Here is something a little different for a Halloween History and Mystery. Even after all this time, people still ask, “Who was Jack the Ripper?” The true identity of this Victorian serial killer continues to elude us 130 years after the gruesome killing spree in London’s East End in 1888. A small cottage industry, Ripperology has grown up around the murders with investigators such as Patricia Cornwell and Russell Edwards sifting through surviving evidence in search of a ‘prime suspect.’ Among the wild theories that have become legends is one that depicts Jack as a deranged surgeon who killed the women as part of a conspiracy to protect a member of the royal family, as depicted in the comic and movie “From Hell”. Professor William Rubinstein describes this story as “palpable nonsense from beginning to end”. He believes it is the very elusiveness of the solution that continues to make the Ripper mystery so attractive to writers and historians. Here is some suggested reading so you can come up with your own theory.
The Complete History of Jack the Ripper By Philip Sugden
Portrait of a Killer: Jack the Ripper – Case Closed by Patricia Cornwell
Perhaps not as well know as Jack the Ripper, there are still people wondering “What was the Mothman?”
In West Virginia folklore, the Mothman is a creature reportedly seen in the Point Pleasant area from November 12, 1966, to December 15, 1967. One dark night, four teenagers claimed they saw a huge bird-like monster with glowing red eyes while cruising along a back road near Point Pleasant in rural West Virginia. They claimed it rose into the air, unfolded its bat-like wings, and pursued them as they sped away in terror. The next morning the sheriff’s office held a press conference, and the media dubbed the creature Mothman after the Batman series that was showing on TV.
The Mothman was introduced to a wider audience by UFO investigator Gray Barker in 1970 and later popularized by journalist John Keel in his 1975 book The Mothman Prophecies. He believed the creature was linked in some mysterious way with the collapse of the Silver Bridge in Point Pleasant in December 1967 that killed 46 people, including some mothman witnesses. The encounters with the demonic ‘bird’ inspired the 2002 movie The Mothman Prophecies, directed by Mark Pellington. The film was based upon John Keel’s book.
There have been other, similar creatures reported in other locations but Mothman is the most famous. Here is some suggested reading that may help you decide whether Mothman was a hoax, a mass hallucination or truly some bizarre unknown cryptid creature.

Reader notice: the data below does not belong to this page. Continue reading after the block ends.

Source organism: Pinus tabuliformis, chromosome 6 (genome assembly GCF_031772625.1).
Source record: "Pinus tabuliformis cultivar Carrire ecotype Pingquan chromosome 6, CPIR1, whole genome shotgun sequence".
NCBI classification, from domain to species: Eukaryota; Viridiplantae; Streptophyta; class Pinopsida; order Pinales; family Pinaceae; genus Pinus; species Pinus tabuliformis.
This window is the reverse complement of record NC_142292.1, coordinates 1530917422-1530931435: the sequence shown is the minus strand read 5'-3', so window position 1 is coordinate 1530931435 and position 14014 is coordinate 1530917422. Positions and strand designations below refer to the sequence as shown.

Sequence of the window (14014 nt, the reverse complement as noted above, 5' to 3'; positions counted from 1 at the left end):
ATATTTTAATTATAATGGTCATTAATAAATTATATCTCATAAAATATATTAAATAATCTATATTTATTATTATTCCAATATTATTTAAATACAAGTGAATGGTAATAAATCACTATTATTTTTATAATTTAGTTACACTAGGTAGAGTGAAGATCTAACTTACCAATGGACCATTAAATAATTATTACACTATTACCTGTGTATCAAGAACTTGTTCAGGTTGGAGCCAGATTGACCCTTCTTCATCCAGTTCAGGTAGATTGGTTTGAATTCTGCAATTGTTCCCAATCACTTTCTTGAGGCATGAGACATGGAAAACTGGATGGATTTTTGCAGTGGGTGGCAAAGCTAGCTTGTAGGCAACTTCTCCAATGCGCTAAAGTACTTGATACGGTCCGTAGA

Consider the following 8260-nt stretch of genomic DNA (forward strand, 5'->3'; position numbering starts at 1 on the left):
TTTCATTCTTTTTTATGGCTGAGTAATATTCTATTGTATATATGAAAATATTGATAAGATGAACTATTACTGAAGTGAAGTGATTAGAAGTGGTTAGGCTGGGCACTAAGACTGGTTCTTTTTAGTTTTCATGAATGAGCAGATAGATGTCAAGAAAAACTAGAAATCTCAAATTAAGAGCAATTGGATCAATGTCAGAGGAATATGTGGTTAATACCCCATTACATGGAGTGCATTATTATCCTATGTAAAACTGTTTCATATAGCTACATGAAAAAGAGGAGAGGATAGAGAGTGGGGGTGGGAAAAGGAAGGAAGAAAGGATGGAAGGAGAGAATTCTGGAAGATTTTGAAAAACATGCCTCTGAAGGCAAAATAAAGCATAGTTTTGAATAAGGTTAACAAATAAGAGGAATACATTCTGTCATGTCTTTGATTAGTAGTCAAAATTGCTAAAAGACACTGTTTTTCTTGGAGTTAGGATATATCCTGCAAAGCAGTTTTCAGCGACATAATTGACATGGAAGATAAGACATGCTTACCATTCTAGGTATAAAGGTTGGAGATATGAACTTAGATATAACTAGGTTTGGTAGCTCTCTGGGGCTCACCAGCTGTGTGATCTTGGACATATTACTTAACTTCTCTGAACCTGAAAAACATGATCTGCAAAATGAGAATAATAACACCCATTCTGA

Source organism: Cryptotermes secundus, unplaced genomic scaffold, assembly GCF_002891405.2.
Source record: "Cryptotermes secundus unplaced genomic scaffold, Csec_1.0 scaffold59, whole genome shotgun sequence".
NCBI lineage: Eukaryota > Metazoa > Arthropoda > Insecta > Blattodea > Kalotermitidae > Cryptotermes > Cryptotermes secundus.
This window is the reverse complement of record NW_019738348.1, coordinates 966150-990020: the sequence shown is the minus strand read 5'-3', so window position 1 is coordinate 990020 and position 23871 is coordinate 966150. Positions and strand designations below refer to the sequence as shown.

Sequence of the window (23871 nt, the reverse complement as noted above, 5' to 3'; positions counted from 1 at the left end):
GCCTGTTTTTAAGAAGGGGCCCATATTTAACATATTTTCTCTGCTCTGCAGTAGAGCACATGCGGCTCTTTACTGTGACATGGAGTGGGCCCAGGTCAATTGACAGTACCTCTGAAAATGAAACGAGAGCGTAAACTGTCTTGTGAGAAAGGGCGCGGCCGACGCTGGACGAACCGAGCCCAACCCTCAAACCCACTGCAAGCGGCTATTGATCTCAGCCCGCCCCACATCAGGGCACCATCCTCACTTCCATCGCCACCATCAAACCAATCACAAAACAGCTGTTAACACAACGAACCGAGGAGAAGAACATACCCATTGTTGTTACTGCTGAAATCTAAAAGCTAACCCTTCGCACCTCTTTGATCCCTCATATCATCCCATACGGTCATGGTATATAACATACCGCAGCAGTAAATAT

The Mothman Prophecies by John A. Keel
A Mothman: The Facts Behind the Legend by Donnie Sergent Jr., Jeff Wamsley
The Silver Bridge: The Classic Mothman Tale by Gray Barker, Allen Greenfield Andrew Colvin
Andrew Colvin (Goodreads Author) James Moseley
Do dark powers lurk on the October nights? The devil is not restricted to October. Early on the morning of 9 February 1855, people in towns across southern Devon in England, awoke to find a single line of hoof-like marks in the deep snow as if they had been branded with a hot iron. The Times said the marks were found over a distance of 40 miles on both sides of the Exe, as if “some strange and mysterious animal endowed with the power of ubiquity” had created them during the night. Houses, rivers, haystacks and other obstacles were travelled straight over, and footprints appeared on the tops of snow-covered roofs and high walls which lay in the footprints’ path, as well as leading up to and exiting various drain pipes as small as four inches in diameter.
Many explanations were put forth. They ranged from an escaped kangaroo to badgers and mice. Residents of Devon certainly were familiar with badger and mouse footprints, if not those kangaroos, that was obviously a weak explanation. One suggestion was that it was a hoax perpetrated by a balloon trailing a horseshoe-shaped grappling rope. Superstitious people preferred to believe they were the work of the devil himself. In its summary of the popular theories at the time, a writer in The Illustrated London News said “no satisfactory solution” had been found, and “no known animal could have traversed this extent of country in one night… neither does any known animal walk in a line of single footsteps, not even a man”. Forty miles is a long distance to go for a hoax and there were plnty of people who saw them, not just one or two.
Unfortunately, the evidence has long since melted away. During many years the noted Welsh writer, historian and researcher Mike Dash collated all the available primary and secondary source material into a paper entitled The Devil’s Hoofmarks: Source Material on the Great Devon Mystery of 1855 which was published in Fortean Studies during 1994. How easy will it be to find that? Almost as hard as finding a needle in a haystack I would guess. So what was it that made the devil’s footprints? Perhaps a long lost cousin of New Jersey’s Leeds Devil of the pine barrens in southern New Jersey.